pleased and encouraged Morse that he refers to it several times in his
correspondence. To Mr. Smith, on July 16, 1842, he writes:--

"Professor Henry visited me a day or two ago; he knew the principles of
the Telegraph, but had never before seen it. He told a gentleman, who
mentioned it again to me, that without exception it was the most
beautiful and ingenious instrument he had ever seen. He says mine is the
only truly practicable plan. He has been experimenting and making
discoveries on celestial electricity, and he says that Wheatstone's and
Steinheil's telegraphs must be so influenced in a highly electrical state
of the atmosphere as at times to be useless, they using the deflection of
the needle, while mine, from the use of the magnet, is not subject to
this disturbing influence. I believe, if the truth were known, some such
cause is operating to prevent our hearing more of these telegraphs."

In this same letter he tells of the application of a certain Mr. John P.
Manrow for permission to form a company, but, as nothing came of it, it
will not be necessary to particularize. Mr. Manrow, however, was a
successful contractor on the New York and Erie Railroad, and it was a
most encouraging sign to have practical business men begin to take notice
of the invention.

So cheered was the ever-hopeful inventor by the praise of Professor
Henry, that he redoubled his efforts to get the matter properly before
Congress; and in this he worked alone, for, in the letter to Smith just
quoted from, he says: "I have not heard a word from Mr. Coffin at
Washington since I saw you. I presume he has abandoned the idea of doing
anything on the terms we proposed, and so has given it up. Well, so be
it; I am content."

Taking advantage of the fact that he was personally acquainted with many
members of Congress, he wrote to several of them on the subject. In some
of the letters he treats exhaustively of the history and scientific
principles of his telegraph, but I have selected the following, addressed
to the Honorable W.W. Boardman, as containing the most essential facts in
the most concise form:--

August 10, 1842.

My Dear Sir,--I enclose you a copy of the "Tribune" in which you will see
a notice of my Telegraph. I have showed its operation to a few friends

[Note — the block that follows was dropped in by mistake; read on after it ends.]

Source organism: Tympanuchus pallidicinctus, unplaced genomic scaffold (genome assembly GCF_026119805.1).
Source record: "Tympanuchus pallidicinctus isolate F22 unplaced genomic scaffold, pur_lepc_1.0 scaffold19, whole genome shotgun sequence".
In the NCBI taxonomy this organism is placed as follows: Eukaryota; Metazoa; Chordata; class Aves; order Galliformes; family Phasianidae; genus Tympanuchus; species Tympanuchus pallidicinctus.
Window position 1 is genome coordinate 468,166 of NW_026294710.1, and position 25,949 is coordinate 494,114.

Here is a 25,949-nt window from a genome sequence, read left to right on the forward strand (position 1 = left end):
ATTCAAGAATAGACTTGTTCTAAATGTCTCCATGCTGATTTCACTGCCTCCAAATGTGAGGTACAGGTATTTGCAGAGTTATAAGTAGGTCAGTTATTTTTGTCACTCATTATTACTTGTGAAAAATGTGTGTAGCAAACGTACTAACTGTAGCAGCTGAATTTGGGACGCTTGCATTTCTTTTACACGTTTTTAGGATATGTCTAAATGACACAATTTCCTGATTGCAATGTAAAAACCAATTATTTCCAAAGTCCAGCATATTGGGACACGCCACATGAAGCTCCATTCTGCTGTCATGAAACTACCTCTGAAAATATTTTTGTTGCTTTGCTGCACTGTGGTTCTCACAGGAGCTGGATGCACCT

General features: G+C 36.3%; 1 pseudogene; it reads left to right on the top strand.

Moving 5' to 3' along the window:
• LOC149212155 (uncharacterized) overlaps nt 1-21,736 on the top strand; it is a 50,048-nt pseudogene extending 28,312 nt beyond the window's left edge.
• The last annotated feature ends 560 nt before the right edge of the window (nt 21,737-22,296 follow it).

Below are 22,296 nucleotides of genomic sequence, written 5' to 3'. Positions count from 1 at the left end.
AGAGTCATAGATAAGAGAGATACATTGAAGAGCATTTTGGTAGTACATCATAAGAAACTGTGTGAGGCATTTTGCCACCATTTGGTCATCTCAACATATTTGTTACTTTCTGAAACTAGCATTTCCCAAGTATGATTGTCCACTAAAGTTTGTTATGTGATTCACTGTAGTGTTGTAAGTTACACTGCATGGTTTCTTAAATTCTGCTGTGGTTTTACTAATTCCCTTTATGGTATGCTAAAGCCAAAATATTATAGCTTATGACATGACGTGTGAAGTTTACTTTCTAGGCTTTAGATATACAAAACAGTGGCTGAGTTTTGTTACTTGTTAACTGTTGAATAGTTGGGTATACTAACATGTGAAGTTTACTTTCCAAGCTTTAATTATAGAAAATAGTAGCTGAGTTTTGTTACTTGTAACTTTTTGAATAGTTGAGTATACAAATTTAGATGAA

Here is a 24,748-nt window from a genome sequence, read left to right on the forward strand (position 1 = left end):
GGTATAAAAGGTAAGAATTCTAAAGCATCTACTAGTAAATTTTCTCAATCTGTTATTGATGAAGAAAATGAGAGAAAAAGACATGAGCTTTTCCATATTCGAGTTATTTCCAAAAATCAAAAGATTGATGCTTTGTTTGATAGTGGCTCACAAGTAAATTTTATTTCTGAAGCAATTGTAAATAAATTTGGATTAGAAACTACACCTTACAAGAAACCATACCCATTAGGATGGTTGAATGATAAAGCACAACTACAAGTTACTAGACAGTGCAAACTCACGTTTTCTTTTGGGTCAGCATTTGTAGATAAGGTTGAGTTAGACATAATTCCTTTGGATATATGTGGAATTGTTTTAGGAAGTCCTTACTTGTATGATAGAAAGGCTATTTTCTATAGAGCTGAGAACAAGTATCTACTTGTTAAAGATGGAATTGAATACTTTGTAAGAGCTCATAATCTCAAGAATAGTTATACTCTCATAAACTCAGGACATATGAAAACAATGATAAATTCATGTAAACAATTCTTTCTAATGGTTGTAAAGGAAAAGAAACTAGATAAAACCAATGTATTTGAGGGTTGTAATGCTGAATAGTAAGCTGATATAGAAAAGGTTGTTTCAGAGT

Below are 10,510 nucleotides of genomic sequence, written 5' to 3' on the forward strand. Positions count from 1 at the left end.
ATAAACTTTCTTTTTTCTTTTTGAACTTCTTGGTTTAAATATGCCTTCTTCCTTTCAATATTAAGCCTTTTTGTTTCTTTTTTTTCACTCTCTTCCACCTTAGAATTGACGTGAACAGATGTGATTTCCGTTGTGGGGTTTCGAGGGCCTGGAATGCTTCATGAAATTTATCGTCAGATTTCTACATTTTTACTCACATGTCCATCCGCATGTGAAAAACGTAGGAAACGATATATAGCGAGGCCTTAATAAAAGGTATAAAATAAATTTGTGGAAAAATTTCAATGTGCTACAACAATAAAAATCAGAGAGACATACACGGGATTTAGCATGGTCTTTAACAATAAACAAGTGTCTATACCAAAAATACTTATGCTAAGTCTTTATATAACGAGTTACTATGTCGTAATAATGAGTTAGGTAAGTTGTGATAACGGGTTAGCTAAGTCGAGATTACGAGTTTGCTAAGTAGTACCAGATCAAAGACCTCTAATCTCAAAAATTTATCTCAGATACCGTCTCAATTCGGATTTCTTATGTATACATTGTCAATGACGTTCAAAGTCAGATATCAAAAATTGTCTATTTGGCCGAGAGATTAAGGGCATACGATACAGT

occasionally within a few weeks, among others to Professor Henry, of
Princeton (a copy of whose letter to me on this subject I sent you some
time since). He had never seen it in operation, but had only learned from
description the principle on which it is founded. He is not of an
enthusiastic temperament, but exceedingly cautious in giving an opinion
on scientific inventions, yet in this case he expressed himself in the
warmest terms, and told my friend Dr. Chilton (who informed me of it)
that he had just been witnessing "the operation of the most beautiful and
ingenious instrument he had ever seen."

Indeed, since I last wrote you, I have been wholly occupied in perfecting
its details and making myself familiar with the whole system. There is
not a shadow of a doubt as to its performing all that I have promised in
regard to it, and, indeed, all that has been conceived of it. Few can
understand the obstacles arising from want of pecuniary means that I have
had to encounter the past winter. To avoid debt (which I will never
incur) I have been compelled to make with my own hands a great part of my
machinery, but at an expense of time of very serious consideration to me.
I have executed in six months what a good machinist, if I had the means
to employ him, would have performed in as many weeks, and performed much

I had hoped to be able to show my perfected instrument in Washington long
before this, and was (until this morning) contemplating its
transportation thither next week. The news, just arrived, of the proposed
adjournment of Congress has stopped my preparations, and interposes, I
fear, another year of anxious suspense.

Now, my dear sir, as your time is precious, I will state in few words
what I desire. The Government will eventually, without doubt, become
possessed of this invention, for it will be necessary from many
considerations; not merely as a direct advantage to the Government and
public at large if regulated by the Government, but as a preventive of
the evil effects which must result if it be a monopoly of a company. To
this latter mode of remunerating myself I shall be compelled to resort if
the Government should not eventually act upon it.

You were so good as to call the attention of the House to the subject by
a resolution of inquiry early in the session. I wrote you some time after
requesting a stay of action on the part of the committee, in the hope
that, long before this, I could show them the Telegraph in Washington;
but, just as I am ready, I find that Congress will adjourn before I can
reach Washington and put the instrument in order for their inspection.

Will it be possible, before Congress rises, to appropriate a small sum,
say $3500, under the direction of the Secretary of the Treasury, to put
my Telegraph in operation for the inspection of Congress the next
session? If Congress will grant this sum, I will engage to have a
complete Telegraph on my Electro-Magnetic plan between the President's
house, or one of the Departments, and the Capitol and the Navy Yard, so
that instantaneous communication can be held between these three points
at pleasure, at any time of day or night, at any season, in clear or
rainy weather, and ready for their examination during the next session of
Congress, so that the whole subject may be fairly understood.

I believe that, did the great majority of Congress but consider seriously
the results of this invention of the Electric Telegraph on all the
interests of society; did they suffer themselves to dwell but for a
moment on the vast consequences of the instantaneous communication of
intelligence from one part to the other of the land in a commercial point